'People are yet to reconcile to woman-empowerment'

However, the 60-year-old-lady has not only proved herself to be an efficient sarpanch of Harmara panchayat in Ajmer district of Rajasthan, but also become a symbol of change.

She does not care for a backlash or a counter-reaction against the steps she takes to ensure justice to the weaker sections including dalits and women. Her story, which is also the story of Indian democracy taking its roots, begins in 1980s when she joined a protest to secure better wages in drought relief works in her area.

She is one of the new generation leaders who have come up from the grassroots as a result of the clash between NGOs and the government over the implementation of welfare programmes. Unlike earlier leadership, the new leadership has no ideological or political hang ups.

Naurti knows the pulse of the society and is aware of all the relevant issues — both short term and long term — which concern her village people, from gender equality to rights of labour, to the needs of wider participation in the democracy. Unlike a trained political worker who relies on ideology and party guidelines and instinctively knows how to manipulate public sentiments to favour personal or party interests, she learns from her experiences, and from NGO level discussions which are mostly apolitical. She is ready to sacrifice the power to favour a right cause.

Anil Sinha of Deccan Herald spoke to Naurti during her recent visit to Delhi to receive Kalpana Chawla Award of Excellence. These awards are given every year by the Punjab Engineering College Old Boys’ Association in recognition of exemplary work in different fields.

Excerpts:
When did you start all these?
It was in 1981. Famous activist Aruna Roy and her husband Bankar Roy had come to my village. They inspired us to fight against the low wages in drought relief works. Wages were about Rs 3-4 a day. This became a long struggle. We had to file a PIL in the supreme court. Ultimately, we got justice and the government was forced to increase wages. That struggle changed our lives. We found ourselves in the midst of a long struggle which aimed at changing the society.

Has the wage issue been settled?
No. The government does not want to give proper wages to those who work for welfare programmes. Now we are fighting for an increase in the wage for MNREGA workers. The government has fabulously increased the wages of its employees, but is not ready to extend this generosity to poor labourers because they are not organised. The prices of essential commodities have reached an unbearable level, but the government is not ready to increase wages. We will continue fighting against this injustice.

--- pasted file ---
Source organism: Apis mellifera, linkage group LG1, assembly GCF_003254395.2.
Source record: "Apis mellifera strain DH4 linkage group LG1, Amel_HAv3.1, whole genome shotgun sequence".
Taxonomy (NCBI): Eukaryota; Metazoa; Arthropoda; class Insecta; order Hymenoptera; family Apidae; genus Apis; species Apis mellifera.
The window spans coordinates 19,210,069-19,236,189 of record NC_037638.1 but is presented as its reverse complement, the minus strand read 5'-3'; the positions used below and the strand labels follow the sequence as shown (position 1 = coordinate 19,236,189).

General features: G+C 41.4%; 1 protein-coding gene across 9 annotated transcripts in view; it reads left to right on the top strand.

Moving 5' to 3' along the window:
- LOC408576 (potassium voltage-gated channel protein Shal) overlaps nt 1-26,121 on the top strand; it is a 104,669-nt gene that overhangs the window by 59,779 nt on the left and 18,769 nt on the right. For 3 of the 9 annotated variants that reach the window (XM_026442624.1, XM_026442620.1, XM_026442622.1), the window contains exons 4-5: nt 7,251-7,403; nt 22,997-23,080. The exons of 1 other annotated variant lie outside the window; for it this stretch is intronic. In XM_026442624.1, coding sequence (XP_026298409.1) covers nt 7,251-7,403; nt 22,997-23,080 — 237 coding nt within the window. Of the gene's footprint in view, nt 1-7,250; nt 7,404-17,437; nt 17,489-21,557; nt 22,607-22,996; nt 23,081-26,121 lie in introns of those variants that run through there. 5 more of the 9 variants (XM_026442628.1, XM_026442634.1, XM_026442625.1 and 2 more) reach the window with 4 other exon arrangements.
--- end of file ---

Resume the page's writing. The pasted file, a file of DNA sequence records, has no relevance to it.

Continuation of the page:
How does it feel to lead a panchayat?
I was elected to this post only a year ago. All the powerful people of my area worked against me. Despite their opposition, I won. The rival candidate spent a huge amount. I spent very little because I did not have money. I canvassed without using any vehicles. I did not feel the need.

Those who are against changes in the society create difficulties. The family too contributes its bit. You have to resist family pressure. They want to enjoy privileges coming out of the political power. It is not their fault, they see it happening everywhere. Villagers also do not object to it. It could be any one, husband, son or any other from the family who want to do the work on behalf of you. However, I have not allowed it to happen. I perform my duties without any interference. People are yet to reconcile to woman-empowerment and thereby shun the idea of the husband or son running the panchayat by proxy.

Can the woman-empowerment through panchayat raj lead to gender equality?
The panchayat raj alone can not lead us to gender equality. It is a long way. Particularly in Rajasthan, things are very difficult. We have seen incidents like Deorala where Roop Kanwar performed a sati. We fought against it. I was part of the movement. This is not so long ago. The girls are discriminated against from the very beginning. Child marriage, dowry harassment and domestic violence are common.

What are the roadblocks to eliminating these evils?
Caste is the biggest hurdle. The caste does not allow change in the society. The upper caste women are more exploited when it comes to the issue of dowry and domestic violence. There are 400 upper caste families in my village. Women from these families undergo worst kind of treatment due to these evils. For me, it has been a regular struggle. I try to bring the culprits to justice. Caste plays a negative role. It favours all these evils. The leaders in our area oppose any change.

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